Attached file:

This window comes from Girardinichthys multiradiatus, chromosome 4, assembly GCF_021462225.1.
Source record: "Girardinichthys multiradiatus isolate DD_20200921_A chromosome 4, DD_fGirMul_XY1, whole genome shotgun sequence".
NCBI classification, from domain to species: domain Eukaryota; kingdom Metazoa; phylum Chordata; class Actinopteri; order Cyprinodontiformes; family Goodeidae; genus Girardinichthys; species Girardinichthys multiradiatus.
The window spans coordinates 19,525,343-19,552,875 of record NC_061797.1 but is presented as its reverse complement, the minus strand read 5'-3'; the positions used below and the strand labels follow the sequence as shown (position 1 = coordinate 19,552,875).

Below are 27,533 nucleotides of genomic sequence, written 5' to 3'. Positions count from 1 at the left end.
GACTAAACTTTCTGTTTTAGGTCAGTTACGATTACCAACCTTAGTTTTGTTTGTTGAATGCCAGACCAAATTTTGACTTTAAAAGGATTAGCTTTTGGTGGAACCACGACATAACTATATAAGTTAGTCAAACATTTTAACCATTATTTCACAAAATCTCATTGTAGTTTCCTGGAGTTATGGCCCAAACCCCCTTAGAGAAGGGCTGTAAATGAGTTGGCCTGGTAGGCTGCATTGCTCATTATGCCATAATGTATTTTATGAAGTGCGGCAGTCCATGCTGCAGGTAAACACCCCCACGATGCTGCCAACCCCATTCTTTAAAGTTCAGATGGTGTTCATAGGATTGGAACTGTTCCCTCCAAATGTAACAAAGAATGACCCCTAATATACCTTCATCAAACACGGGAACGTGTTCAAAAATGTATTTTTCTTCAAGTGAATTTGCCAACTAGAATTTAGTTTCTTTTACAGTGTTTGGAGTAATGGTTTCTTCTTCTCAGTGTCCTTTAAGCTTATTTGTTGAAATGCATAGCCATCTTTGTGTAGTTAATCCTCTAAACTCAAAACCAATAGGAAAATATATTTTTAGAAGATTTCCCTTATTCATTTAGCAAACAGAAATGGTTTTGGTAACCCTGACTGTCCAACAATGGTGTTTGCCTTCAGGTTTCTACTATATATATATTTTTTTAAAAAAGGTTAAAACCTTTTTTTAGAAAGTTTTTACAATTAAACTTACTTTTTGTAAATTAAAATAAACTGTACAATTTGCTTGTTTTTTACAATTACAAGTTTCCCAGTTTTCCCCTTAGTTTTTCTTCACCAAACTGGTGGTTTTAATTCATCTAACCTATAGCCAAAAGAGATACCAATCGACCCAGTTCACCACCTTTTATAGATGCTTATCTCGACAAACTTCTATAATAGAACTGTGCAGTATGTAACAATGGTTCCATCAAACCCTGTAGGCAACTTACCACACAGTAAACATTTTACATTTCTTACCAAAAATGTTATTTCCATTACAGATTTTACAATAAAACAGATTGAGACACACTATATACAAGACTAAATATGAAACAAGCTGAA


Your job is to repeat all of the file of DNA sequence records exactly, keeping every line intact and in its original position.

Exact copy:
This window comes from Girardinichthys multiradiatus, chromosome 4, assembly GCF_021462225.1.
Source record: "Girardinichthys multiradiatus isolate DD_20200921_A chromosome 4, DD_fGirMul_XY1, whole genome shotgun sequence".
NCBI classification, from domain to species: domain Eukaryota; kingdom Metazoa; phylum Chordata; class Actinopteri; order Cyprinodontiformes; family Goodeidae; genus Girardinichthys; species Girardinichthys multiradiatus.
The window spans coordinates 19,525,343-19,552,875 of record NC_061797.1 but is presented as its reverse complement, the minus strand read 5'-3'; the positions used below and the strand labels follow the sequence as shown (position 1 = coordinate 19,552,875).

Below are 27,533 nucleotides of genomic sequence, written 5' to 3'. Positions count from 1 at the left end.
GACTAAACTTTCTGTTTTAGGTCAGTTACGATTACCAACCTTAGTTTTGTTTGTTGAATGCCAGACCAAATTTTGACTTTAAAAGGATTAGCTTTTGGTGGAACCACGACATAACTATATAAGTTAGTCAAACATTTTAACCATTATTTCACAAAATCTCATTGTAGTTTCCTGGAGTTATGGCCCAAACCCCCTTAGAGAAGGGCTGTAAATGAGTTGGCCTGGTAGGCTGCATTGCTCATTATGCCATAATGTATTTTATGAAGTGCGGCAGTCCATGCTGCAGGTAAACACCCCCACGATGCTGCCAACCCCATTCTTTAAAGTTCAGATGGTGTTCATAGGATTGGAACTGTTCCCTCCAAATGTAACAAAGAATGACCCCTAATATACCTTCATCAAACACGGGAACGTGTTCAAAAATGTATTTTTCTTCAAGTGAATTTGCCAACTAGAATTTAGTTTCTTTTACAGTGTTTGGAGTAATGGTTTCTTCTTCTCAGTGTCCTTTAAGCTTATTTGTTGAAATGCATAGCCATCTTTGTGTAGTTAATCCTCTAAACTCAAAACCAATAGGAAAATATATTTTTAGAAGATTTCCCTTATTCATTTAGCAAACAGAAATGGTTTTGGTAACCCTGACTGTCCAACAATGGTGTTTGCCTTCAGGTTTCTACTATATATATATTTTTTTAAAAAAGGTTAAAACCTTTTTTTAGAAAGTTTTTACAATTAAACTTACTTTTTGTAAATTAAAATAAACTGTACAATTTGCTTGTTTTTTACAATTACAAGTTTCCCAGTTTTCCCCTTAGTTTTTCTTCACCAAACTGGTGGTTTTAATTCATCTAACCTATAGCCAAAAGAGATACCAATCGACCCAGTTCACCACCTTTTATAGATGCTTATCTCGACAAACTTCTATAATAGAACTGTGCAGTATGTAACAATGGTTCCATCAAACCCTGTAGGCAACTTACCACACAGTAAACATTTTACATTTCTTACCAAAAATGTTATTTCCATTACAGATTTTACAATAAAACAGATTGAGACACACTATATACAAGACTAAATATGAAACAAGCTGAA